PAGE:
If not the BCTF, then who else would lead on B.C. public education and professional issues?

I had an interesting conversation on Twitter this weekend, about the role of the BCTF in the teaching profession. I’ll let others speak for themselves, but the essential question seemed to be around what is the proper role for a union of professionals, like the BCTF? Should a teachers’ union function as a professional body? Or should it simply focus on the collective agreement, wages, working conditions, and occupational health and safety?

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Why B.C. students need rigorous education with integrity, not just grades and credentials, during COVID-19.

Key to getting public schools back on track is to focus on the integrity of teaching, learning, and reporting of student progress. If the curriculum is to be scaled back, then this must be made explicit and the costs to student learning should be known. Lost teaching and learning time for most students, especially students with limited resources available for at-home learning, should be clear and visible.

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Will the BCTF lead on professional guidelines for schools during COVID-19?

Today is is the last day that the BCTF’s Executive Committee is planning to meet before the end of August. There will then be one final meeting of the Representative Assembly at the end of June. The Annual General Meeting met in late May. What this means is that soon all the critical decisions related to planning and preparing for a possible return to school in the fall must either be made today or at the end of the month, or that emergency meetings will need to be called before the end of August.

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Raising the Status of the Profession: Professional guidelines for schools during COVID-19 can raise the status of the profession and keep students and teachers safe.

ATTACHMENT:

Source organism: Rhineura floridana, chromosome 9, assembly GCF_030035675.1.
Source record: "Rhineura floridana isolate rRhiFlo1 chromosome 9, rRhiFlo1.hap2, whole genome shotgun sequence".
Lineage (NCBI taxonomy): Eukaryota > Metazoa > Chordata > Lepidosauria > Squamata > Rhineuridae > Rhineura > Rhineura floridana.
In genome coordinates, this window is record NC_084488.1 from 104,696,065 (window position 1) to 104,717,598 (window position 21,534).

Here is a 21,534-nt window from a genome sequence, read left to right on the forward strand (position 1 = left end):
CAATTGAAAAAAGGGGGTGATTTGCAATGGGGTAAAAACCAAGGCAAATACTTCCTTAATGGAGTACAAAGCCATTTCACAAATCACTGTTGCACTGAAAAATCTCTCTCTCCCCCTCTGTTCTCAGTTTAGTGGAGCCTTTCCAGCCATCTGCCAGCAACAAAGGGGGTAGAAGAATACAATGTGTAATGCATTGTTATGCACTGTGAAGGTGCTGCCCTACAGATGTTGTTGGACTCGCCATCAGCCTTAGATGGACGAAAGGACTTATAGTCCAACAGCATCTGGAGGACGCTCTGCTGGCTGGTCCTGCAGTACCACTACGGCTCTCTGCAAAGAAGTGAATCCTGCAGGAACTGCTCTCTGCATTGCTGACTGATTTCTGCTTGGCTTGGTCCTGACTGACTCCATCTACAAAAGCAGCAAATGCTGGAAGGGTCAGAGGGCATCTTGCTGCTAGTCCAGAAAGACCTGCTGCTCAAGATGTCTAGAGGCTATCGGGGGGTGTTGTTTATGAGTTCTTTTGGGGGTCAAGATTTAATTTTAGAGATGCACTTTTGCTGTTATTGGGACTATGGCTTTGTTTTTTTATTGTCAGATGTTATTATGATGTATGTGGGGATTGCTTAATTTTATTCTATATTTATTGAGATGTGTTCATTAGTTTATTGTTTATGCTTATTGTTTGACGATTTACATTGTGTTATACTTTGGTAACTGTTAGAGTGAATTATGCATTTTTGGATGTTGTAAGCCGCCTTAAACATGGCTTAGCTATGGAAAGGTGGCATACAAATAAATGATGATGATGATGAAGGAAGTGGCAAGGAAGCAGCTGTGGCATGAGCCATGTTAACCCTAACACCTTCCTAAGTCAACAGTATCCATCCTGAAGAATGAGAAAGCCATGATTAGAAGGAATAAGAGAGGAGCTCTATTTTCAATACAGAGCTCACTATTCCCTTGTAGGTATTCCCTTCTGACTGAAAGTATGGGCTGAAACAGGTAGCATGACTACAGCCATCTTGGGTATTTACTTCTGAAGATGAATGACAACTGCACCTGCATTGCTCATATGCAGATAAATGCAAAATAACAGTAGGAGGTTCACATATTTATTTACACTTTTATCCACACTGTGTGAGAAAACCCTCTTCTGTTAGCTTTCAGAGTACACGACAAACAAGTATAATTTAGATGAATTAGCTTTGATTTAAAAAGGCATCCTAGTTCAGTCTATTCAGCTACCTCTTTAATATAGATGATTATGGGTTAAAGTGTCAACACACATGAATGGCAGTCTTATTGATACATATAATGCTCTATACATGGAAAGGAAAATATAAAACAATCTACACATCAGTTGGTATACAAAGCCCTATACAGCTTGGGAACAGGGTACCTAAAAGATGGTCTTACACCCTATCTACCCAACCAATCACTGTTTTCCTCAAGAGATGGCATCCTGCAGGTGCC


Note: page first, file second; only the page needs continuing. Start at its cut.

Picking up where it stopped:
Our union already has the capacity to raise our voices as a profession, which is why the BCTF should be the one setting professional guidelines for schools during COVID-19. The BCTF’s Professional Issues Advisory Committee (PIAC) recently voted to recommend that the union develop its own guidelines, based on our knowledge as teaching professionals, for schools.

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A Challenge and an Opportunity: COVID-19, ending systemic racism, and strengthening B.C’s public education system.

The teaching profession is in the midst of an historic moment – right now. Urgent action is called for in this time of crisis and opportunity. With back-to-school in September, coming sooner than most realize, now is the time to engage with BIPOC communities, reflect deeply as a profession on racial injustice, and to collaborate together, with government and other stakeholders, to prioritize making “we’re all in it together” a call for action, solidarity, and justice.

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Today’s Professional Issues Advisory Committee (PIAC) Meeting: Recommendations for a COVID-19 issues session and professional guidelines for schools during the pandemic.

Today the Professional Issues Advisory Committee (PIAC), which provides advice to the Executive Committee of the B.C. Teachers’ Federation, met to discuss its priorities, plan for the summer conference, and to consider urgent advice to the Executive Committee on matters related to the COVID-19 pandemic.

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It’s time for white teachers to use our power to help end racism and colonialism.

Together, we have the power to work together – across colour lines and racial barriers – to help end racism and colonialism. Teachers, all teachers, have the power to transform public education to make public-schools a powerful force for ending all forms of oppression and domination, and that requires that white teachers stand and work with BIPOC (Black, Indigenous, People of Colour) teachers to achieve this end together.

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The “blended” model won’t work for B.C. schools, so let’s simply adapt the current (pre-pandemic) system to COVID-19 and then make individual accommodations for the students who need them.

Under the “blended” dual-model approach, teachers are expected to teach using two (or more) platforms (i.e. in-person at school, remote-online at home) and to do this simultaneously. Moreover, for this to work at all, teachers must build both systems, essentially from scratch, at the same time as we are expected to teach using the two models. This is unworkable.

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Twitter: @tomkertes

About Tom Kertes

Tom is a founding organizer of the Critical Education Project.

Read more about Tom Kertes.

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